CPI expects inflation to pick up in July. Why the Federal Reserve Doesn’t Care

The Consumer Price Index, due out from the Labor Department early Thursday, should show a modest monthly gain in July, though the annual CPI inflation rate was higher. Core CPI prices are also expected to remain relatively modest, with annual increases stubbornly high. But the inflation figures are not expected to change the Federal Reserve’s policy.




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The S&P 500 CPI retreated ahead of the inflation report, but is still near a 52-week high.

CPI inflation projections

Economists expect July’s CPI to rise 0.2% from the previous month, after a similar gain in June. Core CPI excluding food and energy should rise 0.2% vs. June.

However, the annual CPI inflation rate is expected to rise to 3.3% from 3% in June. This reflects flat prices in July 2022. Core inflation stands at 4.8%.

Average hourly wages rose a solid 4.4% in June from a year ago. But a recent IBD/TIPP poll found that 16% of adults say their pay is keeping pace with inflation, the lowest since at least February 2022. About 58% say they don’t keep it. It was 20%-55% in July.

Some of that increased sentiment falling back reflects a rebound in gasoline prices. Prices at the pump are still lower than a year ago, but have risen significantly in the past few weeks.

Central Bank Policy Impact

Other than a surprisingly strong CPI inflation report, central bank policy impact is likely to be minimal.

First, policymakers are aware that the higher July CPI inflation rate will largely reflect tougher year-ago comparisons and not re-accelerate price pressures on a broader scale.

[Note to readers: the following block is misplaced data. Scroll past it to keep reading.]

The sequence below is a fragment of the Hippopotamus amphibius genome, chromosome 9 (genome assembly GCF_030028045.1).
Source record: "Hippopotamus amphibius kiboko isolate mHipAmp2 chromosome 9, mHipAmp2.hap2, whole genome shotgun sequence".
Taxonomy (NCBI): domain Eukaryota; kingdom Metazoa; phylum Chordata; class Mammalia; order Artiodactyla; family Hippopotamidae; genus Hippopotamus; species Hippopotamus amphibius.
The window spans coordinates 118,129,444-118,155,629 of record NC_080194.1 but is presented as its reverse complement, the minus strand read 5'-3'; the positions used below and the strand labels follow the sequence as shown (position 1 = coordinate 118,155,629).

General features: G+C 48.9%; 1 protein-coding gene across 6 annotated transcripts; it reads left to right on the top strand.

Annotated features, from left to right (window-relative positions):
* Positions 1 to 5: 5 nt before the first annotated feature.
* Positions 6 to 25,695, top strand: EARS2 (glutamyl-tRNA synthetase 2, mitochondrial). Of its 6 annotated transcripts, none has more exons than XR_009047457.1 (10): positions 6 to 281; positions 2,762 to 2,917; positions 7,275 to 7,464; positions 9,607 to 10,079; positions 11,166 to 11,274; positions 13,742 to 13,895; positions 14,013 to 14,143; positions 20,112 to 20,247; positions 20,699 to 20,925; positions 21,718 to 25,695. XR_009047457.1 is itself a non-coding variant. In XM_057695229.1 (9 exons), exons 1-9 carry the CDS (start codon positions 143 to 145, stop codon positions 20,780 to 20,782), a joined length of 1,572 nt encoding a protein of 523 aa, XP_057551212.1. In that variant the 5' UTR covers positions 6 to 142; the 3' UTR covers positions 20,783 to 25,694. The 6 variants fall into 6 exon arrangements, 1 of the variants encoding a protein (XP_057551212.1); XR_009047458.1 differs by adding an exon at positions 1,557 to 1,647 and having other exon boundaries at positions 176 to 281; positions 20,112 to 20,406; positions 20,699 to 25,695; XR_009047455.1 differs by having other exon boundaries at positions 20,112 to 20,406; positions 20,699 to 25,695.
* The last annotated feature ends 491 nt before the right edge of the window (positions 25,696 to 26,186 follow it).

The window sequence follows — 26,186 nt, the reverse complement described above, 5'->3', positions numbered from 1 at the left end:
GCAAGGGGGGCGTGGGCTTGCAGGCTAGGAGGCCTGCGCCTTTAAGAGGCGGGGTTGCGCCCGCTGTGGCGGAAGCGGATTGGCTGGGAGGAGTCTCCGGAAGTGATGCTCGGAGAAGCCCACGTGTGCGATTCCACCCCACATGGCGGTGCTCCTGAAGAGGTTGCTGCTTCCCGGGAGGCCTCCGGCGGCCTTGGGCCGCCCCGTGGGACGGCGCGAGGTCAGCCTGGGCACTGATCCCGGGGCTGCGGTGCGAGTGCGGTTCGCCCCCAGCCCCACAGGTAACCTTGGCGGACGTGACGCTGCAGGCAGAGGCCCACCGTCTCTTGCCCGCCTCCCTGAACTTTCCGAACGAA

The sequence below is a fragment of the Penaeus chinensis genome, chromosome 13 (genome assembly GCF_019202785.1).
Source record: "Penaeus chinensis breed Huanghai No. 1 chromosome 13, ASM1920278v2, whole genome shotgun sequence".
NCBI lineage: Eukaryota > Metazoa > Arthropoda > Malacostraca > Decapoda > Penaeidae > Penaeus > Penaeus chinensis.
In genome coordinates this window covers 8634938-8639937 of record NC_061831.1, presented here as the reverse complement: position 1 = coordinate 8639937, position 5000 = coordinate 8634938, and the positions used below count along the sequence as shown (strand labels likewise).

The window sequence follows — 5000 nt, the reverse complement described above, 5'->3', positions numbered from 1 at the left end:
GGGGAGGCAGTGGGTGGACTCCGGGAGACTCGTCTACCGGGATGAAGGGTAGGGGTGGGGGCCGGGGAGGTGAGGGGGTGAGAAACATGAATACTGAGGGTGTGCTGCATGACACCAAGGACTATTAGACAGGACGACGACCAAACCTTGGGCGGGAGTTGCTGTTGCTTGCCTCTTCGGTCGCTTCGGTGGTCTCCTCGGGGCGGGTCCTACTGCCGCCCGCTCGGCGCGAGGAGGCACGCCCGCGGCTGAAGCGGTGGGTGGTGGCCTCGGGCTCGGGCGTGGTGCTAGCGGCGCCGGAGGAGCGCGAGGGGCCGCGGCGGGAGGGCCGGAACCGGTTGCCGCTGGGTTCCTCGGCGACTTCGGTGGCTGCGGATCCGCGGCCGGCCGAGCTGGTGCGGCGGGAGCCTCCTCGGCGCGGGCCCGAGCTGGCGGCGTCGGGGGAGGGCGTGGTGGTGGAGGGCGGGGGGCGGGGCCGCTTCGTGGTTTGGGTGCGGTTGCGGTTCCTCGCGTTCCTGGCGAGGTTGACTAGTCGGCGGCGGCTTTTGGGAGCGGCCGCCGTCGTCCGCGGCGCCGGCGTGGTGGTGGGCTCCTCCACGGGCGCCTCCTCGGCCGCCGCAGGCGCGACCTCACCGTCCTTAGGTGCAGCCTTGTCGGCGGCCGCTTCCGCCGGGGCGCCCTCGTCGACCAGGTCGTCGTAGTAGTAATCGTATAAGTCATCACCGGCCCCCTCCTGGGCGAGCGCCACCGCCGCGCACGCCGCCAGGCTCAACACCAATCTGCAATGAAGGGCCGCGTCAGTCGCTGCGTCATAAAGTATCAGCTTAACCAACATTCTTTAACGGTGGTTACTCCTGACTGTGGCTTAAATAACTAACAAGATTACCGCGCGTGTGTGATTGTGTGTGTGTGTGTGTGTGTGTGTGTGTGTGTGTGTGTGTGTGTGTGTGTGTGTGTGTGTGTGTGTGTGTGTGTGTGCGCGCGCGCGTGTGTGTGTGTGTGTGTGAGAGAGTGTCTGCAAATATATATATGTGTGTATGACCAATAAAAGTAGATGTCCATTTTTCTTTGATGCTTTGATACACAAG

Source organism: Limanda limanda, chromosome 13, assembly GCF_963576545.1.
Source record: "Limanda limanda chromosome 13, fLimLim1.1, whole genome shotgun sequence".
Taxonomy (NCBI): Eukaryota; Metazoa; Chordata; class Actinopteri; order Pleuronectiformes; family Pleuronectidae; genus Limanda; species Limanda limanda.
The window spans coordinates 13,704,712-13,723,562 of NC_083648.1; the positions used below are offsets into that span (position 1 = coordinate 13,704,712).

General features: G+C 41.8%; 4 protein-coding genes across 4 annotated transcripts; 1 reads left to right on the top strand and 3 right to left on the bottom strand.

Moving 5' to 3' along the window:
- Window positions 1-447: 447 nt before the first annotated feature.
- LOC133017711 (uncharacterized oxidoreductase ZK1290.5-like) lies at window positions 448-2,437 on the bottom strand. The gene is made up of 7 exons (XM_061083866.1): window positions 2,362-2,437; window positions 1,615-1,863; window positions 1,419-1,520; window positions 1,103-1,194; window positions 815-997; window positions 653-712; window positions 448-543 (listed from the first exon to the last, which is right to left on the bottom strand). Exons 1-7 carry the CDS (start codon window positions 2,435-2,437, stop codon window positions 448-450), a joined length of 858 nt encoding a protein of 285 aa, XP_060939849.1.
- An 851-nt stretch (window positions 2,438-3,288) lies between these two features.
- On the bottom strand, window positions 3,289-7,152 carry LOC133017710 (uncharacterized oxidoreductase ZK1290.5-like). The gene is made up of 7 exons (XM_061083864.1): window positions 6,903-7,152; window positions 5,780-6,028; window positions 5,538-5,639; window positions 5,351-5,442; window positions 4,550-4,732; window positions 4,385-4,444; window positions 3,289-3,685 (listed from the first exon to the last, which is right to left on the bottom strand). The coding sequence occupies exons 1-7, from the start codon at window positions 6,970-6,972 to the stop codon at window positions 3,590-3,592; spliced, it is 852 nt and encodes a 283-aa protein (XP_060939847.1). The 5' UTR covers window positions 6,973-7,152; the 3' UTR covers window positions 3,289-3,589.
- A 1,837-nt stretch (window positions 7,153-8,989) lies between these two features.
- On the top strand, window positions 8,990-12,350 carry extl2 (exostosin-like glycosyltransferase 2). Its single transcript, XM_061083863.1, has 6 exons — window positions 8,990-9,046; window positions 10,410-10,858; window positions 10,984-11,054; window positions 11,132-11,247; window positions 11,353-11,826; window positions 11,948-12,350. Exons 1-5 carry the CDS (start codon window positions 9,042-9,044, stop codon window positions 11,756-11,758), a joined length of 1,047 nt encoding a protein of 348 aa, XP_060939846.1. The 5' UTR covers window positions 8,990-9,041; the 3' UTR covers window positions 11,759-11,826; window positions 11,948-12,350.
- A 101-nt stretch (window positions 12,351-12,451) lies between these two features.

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Second, central bank officials have taken a wait-and-see approach, signaling that they are nearing the end of rate hikes.

After a pause in June, policymakers raised rates by a quarter-point at the July 25-26 Fed meeting. Federal Reserve Chairman Jerome Powell said the September meeting would be “direct,” meaning a rate hike is likely, but he gave hints the Fed would take no action, noting inflationary growth risks were “balanced.”

Since then, policymakers have given some mixed signals after the July Fed meeting, but have generally shown patience.

Philly Fed President Patrick Harker, a voting member this year, said Tuesday, “I believe we may be at a point where we can be patient, keep rates steady and allow the monetary policy actions we’ve taken to do their job.”

Markets see a 13% chance of another rate hike at the September 20 meeting, rising above 30% by the November 1 meeting. Opportunities have been limited in the past week.

By that Nov. 1 meeting, central bank officials will have a first reading of CPI inflation and jobs reports and third-quarter GDP growth through September.


Investor sentiment weakened as the economic confidence index fell to a one-year low


S&P 500 reaction to CBI report

The S&P 500 has rallied 16.4% for the year through Wednesday despite the recent pullback.

The 10-year Treasury fell to 4.01% on Wednesday ahead of the CBI inflation report. The benchmark yield hit an intraday high of 4.21% on August 4, 2023 before pulling back sharply. But higher 10-year yields reflect a surge in Treasury issuance and stronger economic growth. Short-term Treasury yields, which are more closely tied to central bank policy, have fallen or held steady over the past few weeks.

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On Friday, the Labor Department will release the July producer price index. Economists expect PPI and core PPI to show a 0.2% monthly gain. The PPI inflation rate should rise from 0.1% to 0.7%, while the core PPI inflation rate falls from 2.4% to 2.3%.

Read the big picture every day to stay in tune with market direction and leading stocks and sectors.

Follow Ed Carson on Twitter @IBD_ECarson For stock market updates and more.

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